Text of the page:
Hybrids, even extreme plugin hybrids, are just a short pit stop to full electrification of the automobile.

  • Report this Comment On April 13, 2014, at 8:08 AM, Jason87467 wrote:

    The skateboard design the Tesla is using comes from GM. Put a search on it. The batteries the Tesla uses comes from laptop batteries......over 7,000 of them. Now, I can not understand why the media thinks Tesla is so far ahead of GM or any other company?

    It's all hype and the media keeps feeding it so the stock can keep going up.

    The Tesla stock will crash when competition comes in...and it will !

  • Report this Comment On April 13, 2014, at 8:47 AM, genefly wrote:

    My Volt has gotten me 380 miles per gallon with over 12,000 miles. Fact and not pure nonsense. The G in MPG means gallons of gasoline. Electricity cannot be a G. So practically speaking I've filled up with gas exactly three times since I got the car. Some say electricity has worse costs, burning coal, etc. However electricity can be acquired from a variety of ways, increasingly more renewable, yet there is still really only one way of acquiring gas, making leaders of Russia,Iran, Saudi, Venezuela and Kochs richer in the process. Good for the Volt, Leaf AND Tesla.

  • Report this Comment On April 13, 2014, at 9:31 AM, jimatmad wrote:

    The first generation Volts were sold largely to 'early adopters' - the same sort of folks who buy the 'firsts' of all sorts of new technologies.

    Having put a VERY successful product into the hands of consumers, and worked out whatever technological 'bugs' go along with having real people thrashing the hardware out in the real world, Chevy is in a great position to bring out the next generation car.

    General Motors' investment in this technology and platform will prove to be money well spent.

    As the writer suggests, plug-in hybrids are not THE answer for everybody.

    If I was putting 250 highway miles on a car every day, I'd opt for an efficient diesel or gas unit. The Volt would not be the best choice. For myself, I put on barely 8,000 miles a year, so the payback on any higher priced technology is never really there.

  • Report this Comment On April 13, 2014, at 10:29 AM, hunter3203 wrote:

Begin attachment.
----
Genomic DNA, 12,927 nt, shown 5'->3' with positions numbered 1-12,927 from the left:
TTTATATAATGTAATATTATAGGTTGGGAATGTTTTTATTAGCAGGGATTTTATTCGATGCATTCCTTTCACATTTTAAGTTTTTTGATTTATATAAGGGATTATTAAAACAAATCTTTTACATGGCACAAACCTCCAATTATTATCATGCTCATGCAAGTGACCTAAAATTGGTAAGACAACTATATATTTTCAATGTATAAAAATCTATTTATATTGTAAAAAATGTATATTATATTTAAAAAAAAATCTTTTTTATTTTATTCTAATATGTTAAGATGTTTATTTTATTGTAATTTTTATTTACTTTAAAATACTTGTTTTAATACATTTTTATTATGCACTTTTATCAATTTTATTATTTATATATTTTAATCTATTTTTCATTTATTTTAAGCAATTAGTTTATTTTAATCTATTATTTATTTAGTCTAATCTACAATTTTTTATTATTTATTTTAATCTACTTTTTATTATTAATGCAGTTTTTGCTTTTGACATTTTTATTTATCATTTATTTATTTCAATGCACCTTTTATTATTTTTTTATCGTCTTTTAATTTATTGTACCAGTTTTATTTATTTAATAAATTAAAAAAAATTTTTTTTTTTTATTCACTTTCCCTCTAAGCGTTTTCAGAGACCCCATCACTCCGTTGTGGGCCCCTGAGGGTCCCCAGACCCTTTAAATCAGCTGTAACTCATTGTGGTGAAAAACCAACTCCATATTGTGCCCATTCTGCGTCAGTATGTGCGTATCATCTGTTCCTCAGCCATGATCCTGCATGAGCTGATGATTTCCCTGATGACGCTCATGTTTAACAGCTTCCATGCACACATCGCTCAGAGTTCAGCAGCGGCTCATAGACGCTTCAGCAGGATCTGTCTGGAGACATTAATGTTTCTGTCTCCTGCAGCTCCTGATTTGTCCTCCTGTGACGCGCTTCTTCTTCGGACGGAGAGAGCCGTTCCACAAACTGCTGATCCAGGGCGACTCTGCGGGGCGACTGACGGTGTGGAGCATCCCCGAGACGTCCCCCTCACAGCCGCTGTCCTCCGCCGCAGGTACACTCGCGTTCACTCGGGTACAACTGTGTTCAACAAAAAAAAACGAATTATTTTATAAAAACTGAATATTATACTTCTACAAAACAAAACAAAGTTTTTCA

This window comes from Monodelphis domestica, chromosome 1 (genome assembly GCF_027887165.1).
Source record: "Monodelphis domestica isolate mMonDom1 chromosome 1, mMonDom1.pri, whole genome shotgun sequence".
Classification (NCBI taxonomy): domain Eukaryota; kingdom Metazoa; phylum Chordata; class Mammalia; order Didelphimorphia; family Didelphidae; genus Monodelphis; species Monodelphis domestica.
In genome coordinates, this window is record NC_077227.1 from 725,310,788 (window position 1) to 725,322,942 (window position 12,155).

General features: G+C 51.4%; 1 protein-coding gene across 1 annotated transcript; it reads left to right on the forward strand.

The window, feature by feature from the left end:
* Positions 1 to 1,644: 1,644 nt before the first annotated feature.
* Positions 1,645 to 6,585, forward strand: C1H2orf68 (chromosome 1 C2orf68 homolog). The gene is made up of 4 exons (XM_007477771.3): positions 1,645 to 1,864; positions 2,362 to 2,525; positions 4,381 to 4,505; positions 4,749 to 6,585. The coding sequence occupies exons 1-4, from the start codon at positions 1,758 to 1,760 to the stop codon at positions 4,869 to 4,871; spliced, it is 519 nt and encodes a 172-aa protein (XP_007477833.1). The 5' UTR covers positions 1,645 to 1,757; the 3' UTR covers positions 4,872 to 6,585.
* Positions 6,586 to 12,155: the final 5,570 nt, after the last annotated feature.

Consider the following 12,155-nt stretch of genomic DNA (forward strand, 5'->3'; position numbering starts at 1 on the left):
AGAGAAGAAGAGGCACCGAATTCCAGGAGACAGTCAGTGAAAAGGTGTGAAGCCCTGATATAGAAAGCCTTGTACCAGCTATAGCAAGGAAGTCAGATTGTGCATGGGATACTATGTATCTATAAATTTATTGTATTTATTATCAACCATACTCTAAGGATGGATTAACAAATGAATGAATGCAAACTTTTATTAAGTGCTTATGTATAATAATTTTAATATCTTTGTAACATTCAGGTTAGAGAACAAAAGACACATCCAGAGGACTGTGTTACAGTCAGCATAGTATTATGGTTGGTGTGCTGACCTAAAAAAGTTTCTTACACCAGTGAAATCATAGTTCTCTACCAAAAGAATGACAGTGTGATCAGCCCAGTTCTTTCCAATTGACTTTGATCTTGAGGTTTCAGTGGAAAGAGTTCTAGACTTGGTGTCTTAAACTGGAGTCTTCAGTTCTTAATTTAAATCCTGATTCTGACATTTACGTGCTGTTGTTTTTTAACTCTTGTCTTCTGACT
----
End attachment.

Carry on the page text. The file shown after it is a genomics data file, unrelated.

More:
Bobbleheadguru - Some of your "facts" are incorrect.

    3. The Prius is not the #3 nameplate in the world by a long shot. The Ford Focus is #1(over 1 Million in sales). The Prius isn't even in the top 10.

    4. Mild hybrid systems predate the Volt and don't return 25% increases in fuel economy, more like 5-10% depending on how you drive.

  • Report this Comment On April 13, 2014, at 8:42 PM, speculawyer wrote:

    This is money VERY WELL SPENT. Gas prices are only going to get higher once the Red Queen syndrome hits the shale fields. And GM is going to have a solution that leap-frogs the Toyota hybrids that are so popular today (The Prius is the #1 selling car in California).

    I know . . . many of you don't see it yet. This is a LONG TERM play. The Prius was mocked and lost money for years too.

  • Report this Comment On April 13, 2014, at 8:45 PM, speculawyer wrote:

    btc909 . . . GM is using a new chassis for the new Volts so there will be more than just the Delta II.

    I hope they come out with SUV, CUV, mini-van, and pick-up body styles with the Voltec platform. I think we'll get one of those relatively soon with more to come over time.

  • Report this Comment On April 13, 2014, at 8:50 PM, speculawyer wrote:

    @ bobbleheadguru

    I agree with points 1 to 3 (well they are just facts). But I don't think the eAssist stuff is from the Volt. And besides, eAssist it garbage. The Volt outsells the entire eAssist line of vehicles every month.

    GM had to choose between building a new real hybrid line or pushing ahead with plug-in hybrids. They chose to go with the Voltec plug-in hybrids . . . it is a bold risky choice but I believe it will ultimately pay off . . . but it will take a few years (and a rise in gas prices). But when you drive on cheap electricity that is emission-free, no gas needed, low maintenance, quiet, clean, and you can 'grow your own' on your roof with Solar PV . . . you never want to go back to gasoline.

  • Report this Comment On April 14, 2014, at 12:04 PM, BigJerm wrote:

    I'm a perfect candidate for the Chevy Volt. I work from home and do a lot of short range, local commutes. My wife has an SUV for long family trips. The reason I don't buy one and why I think it's been unsuccessful is, it's ugly. No matter how great a car is, how good the mileage is, no one wants to drive a car they think is ugly.

  • Report this Comment On April 14, 2014, at 4:24 PM, speculawyer wrote:

    Imitation is the sincerest form of flattery . . . since GM launched the Volt, everyone else is joining in with their own plug-in hybrids . . . the Ford CMAX Energi, the Honda Accord PHEV, the Mitsubishi Outlander, the BMW X5, the Toyota plug-in Prius, the Ford Fusion Energi, etc.